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7/31/2012
03:10 PM
Todd Ogasawara
Todd Ogasawara
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HTC One X: Big Screen In Thin, Fast Phone

HTC's new HTC One X packages a big, beautiful screen in a thin and light phone. Although not perfect, it's a compelling smart phone we'd consider buying ourselves.




"Wow! That's a nice screen." That was the reaction I got from everyone I showed the HTC One X smart phone during my week-long test period. HTC's new Android phone has an impressively big screen that catches the eye. Minimal visible molding and a brightly colored default desktop background makes the 4.7-inch screen look even bigger. Handing the phone over to admirers resulted in a second universal exclamation: "Wow! It's so light," followed by, "and thin!"

The HTC One X is HTC's new flagship Android phone in the One series. Although larger than any phone I have ever used, it was comfortable to hold and use. It's the only model in the One series--the others are One S and One V--with 720p video resolution. It has the most storage--32GB--and is the only model protected by Gorilla Glass. It also comes with near field communications (NFC) capability and can function as a hotspot. The One X runs on the Android 4.0 operating system (also known as Ice Cream Sandwich), but HTC reportedly will provide an upgrade to OS 4.1 (Jelly Bean).

One of the few features the One X lacks is a microSD slot to expand storage. Also, the One X sold by AT&T Wireless has a dual-core processor; the global version has a quad-core. But the real stand-out features, good and bad, are in the photography. The camera offers high resolution and some great convenience features, but the problems it has with auto corrections and taking close-up pictures might turn off some users.

In case you're wondering, the HTC One X can handle voice calls, too. I had no problem pairing it with a variety of Bluetooth devices. The battery didn't seem to last as long as other phones I've used, including other Android models. This might be due to the power requirements of the relatively big screen combined with the LTE radio. Still, if I were in the market for a new phone today, I would strongly consider the HTC One X.

Name: HTC One X from AT&T Wireless
Price: $99.99 with two-year contract; $449.99 without contract.
The HTC One X is HTC's flagship Android phone. It is based on Android OS 4.0 (Ice Cream Sandwich), has 32GB of storage, is powered by a dual-core processor, and has a very good camera for most uses. Its bright display and light weight are attention getters. Though not without its flaws, it's a compelling smart phone I would consider buying myself.

Pro:

  • Large screen for a smart phone.
  • Light.
  • Fast.
  • Excellent photographs in bright daylight conditions.
  • 4G LTE capable, with hotspot tethering.
  • An upgrade from the phone's current Android Ice Cream Sandwich (4.0) OS to Jelly Bean (4.1) reportedly will be made available.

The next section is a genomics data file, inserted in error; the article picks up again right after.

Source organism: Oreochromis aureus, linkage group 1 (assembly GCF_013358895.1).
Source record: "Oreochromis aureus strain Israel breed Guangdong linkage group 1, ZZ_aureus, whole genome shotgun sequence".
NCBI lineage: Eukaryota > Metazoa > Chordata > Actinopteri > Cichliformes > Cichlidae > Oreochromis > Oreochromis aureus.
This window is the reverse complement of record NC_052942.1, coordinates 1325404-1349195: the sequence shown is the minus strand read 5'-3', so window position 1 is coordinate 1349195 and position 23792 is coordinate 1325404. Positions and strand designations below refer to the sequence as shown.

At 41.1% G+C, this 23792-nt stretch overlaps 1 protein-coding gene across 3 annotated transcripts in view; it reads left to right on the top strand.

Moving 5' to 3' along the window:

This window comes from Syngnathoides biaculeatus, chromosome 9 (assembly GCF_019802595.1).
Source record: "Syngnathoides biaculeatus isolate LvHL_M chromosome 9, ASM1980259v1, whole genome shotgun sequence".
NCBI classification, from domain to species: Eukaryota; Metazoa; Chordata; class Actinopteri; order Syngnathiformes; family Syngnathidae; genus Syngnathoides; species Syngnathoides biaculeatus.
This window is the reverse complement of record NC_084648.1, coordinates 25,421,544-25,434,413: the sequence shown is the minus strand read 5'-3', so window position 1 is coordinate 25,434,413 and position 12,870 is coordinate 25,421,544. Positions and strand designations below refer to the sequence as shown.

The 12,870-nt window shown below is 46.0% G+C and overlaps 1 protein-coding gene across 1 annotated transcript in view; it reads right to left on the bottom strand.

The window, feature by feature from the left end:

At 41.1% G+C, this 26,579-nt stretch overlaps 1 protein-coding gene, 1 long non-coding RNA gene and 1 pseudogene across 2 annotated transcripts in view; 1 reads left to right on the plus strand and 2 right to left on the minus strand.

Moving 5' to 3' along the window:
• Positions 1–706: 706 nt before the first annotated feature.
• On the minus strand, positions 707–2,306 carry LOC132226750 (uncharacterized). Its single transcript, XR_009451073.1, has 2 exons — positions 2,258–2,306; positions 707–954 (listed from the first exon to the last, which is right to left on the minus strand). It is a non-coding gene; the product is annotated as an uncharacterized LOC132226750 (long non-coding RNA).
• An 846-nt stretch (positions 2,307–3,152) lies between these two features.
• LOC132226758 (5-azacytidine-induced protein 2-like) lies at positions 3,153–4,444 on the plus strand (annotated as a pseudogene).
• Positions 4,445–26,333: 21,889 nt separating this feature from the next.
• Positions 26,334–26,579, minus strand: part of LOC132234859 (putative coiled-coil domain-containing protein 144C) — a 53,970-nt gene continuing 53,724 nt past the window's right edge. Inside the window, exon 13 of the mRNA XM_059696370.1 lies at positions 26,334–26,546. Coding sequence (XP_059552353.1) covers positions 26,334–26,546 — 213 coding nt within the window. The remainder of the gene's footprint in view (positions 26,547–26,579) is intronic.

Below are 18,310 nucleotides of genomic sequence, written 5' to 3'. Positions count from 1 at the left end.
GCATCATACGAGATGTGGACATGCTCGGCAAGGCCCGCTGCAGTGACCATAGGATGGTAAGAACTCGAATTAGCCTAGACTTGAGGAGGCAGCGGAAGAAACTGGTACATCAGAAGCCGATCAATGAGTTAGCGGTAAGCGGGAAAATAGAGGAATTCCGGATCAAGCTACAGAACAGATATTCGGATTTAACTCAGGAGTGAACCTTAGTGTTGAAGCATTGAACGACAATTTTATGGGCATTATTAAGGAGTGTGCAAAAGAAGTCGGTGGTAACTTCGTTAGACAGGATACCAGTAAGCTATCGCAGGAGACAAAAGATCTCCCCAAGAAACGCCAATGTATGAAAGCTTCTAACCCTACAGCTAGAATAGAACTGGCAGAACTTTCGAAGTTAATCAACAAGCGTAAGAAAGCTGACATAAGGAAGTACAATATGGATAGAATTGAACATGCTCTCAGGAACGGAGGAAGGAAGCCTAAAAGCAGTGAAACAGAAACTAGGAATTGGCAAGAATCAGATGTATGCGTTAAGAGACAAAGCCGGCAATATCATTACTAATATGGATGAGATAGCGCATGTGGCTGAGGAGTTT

Con:

  • Overaggressive photo auto-image adjustment.
  • Has trouble focusing on close objects.




The HTC One X's 4.7-inch screen (center) looks huge next to an iPhone's (left) 3.7-inch screen. On the right is an HTC HD7, which has a 4.1-inch screen.


Although a 4.7-inch smart phone screen might seem big, the HTC One X is dwarfed by a small tablet, the Samsung Galaxy Tab 2 7.0, which has a 7-inch screen.


The HTC One X sold by AT&T Wireless can serve as a portable Wi-Fi hotspot capable of giving up to eight devices Internet access over a 3G or 4G connection. WPA2(AES) security is turned on. I tried the hotspot mode in a variety of locations and got downstream speeds of between 1Mbps and 5Mbps. I couldn't get the HTC One X's near-field communications feature to work--I was unable to transfer a file between the phone and a Nexus 7 tablet. However, I wasn't able to investigate the problem further, so I can't say for certain that it was the phone's problem.




HTC touts the One X as having an amazing camera that starts up in less than a second (true), and provides rapid-fire continuous shooting (true). It also can take still photos while recording videos--just tap the shutter button on the screen at any time during your video shoot.


The HTC One X takes great photos of distant objects. Images are sharp with nicely saturated colors and good contrast. Note, however, that the default aspect ratio is 16 x 9, which is more rectangular than the standard 4 x 3 format. The 16 x 9 format records 8-megapixel images, but the 3264 x 1840 pixel setting creates 6MP pictures. Changing the aspect ration to 4 x 3 changes the resolution to 3264 x 2448 and creates 8MP images. You can see the difference between an HTC One X 6MP photo taken at the 16 x 9 setting (left) and an iPhone 4's 5MP photo (right) taken at the 4 x 3 setting.


I had problems taking good photos of objects less than two feet away from the lens. It was hard getting close-up objects to focus properly. Also, the One X's automatic adjustments for light levels are very aggressive. This sometimes results in an overexposed, washed-out image. For instance, an iPhone 4 (right) did a much better job of matching the colors and contrast I saw in some flowers than the HTC One X (left) did.


The HTC One X has so many camera options that describing them could fill a separate article. In general, it offers all the photo and video options found on a dedicated point-and-shoot compact camera, including such extras as ISO settings, auto-stitched panoramas, and even smile detection. Many other options are available in the settings screens.




Click on the arrow above to see a sample of the smooth video the HTC One X smart phone is capable of recording.

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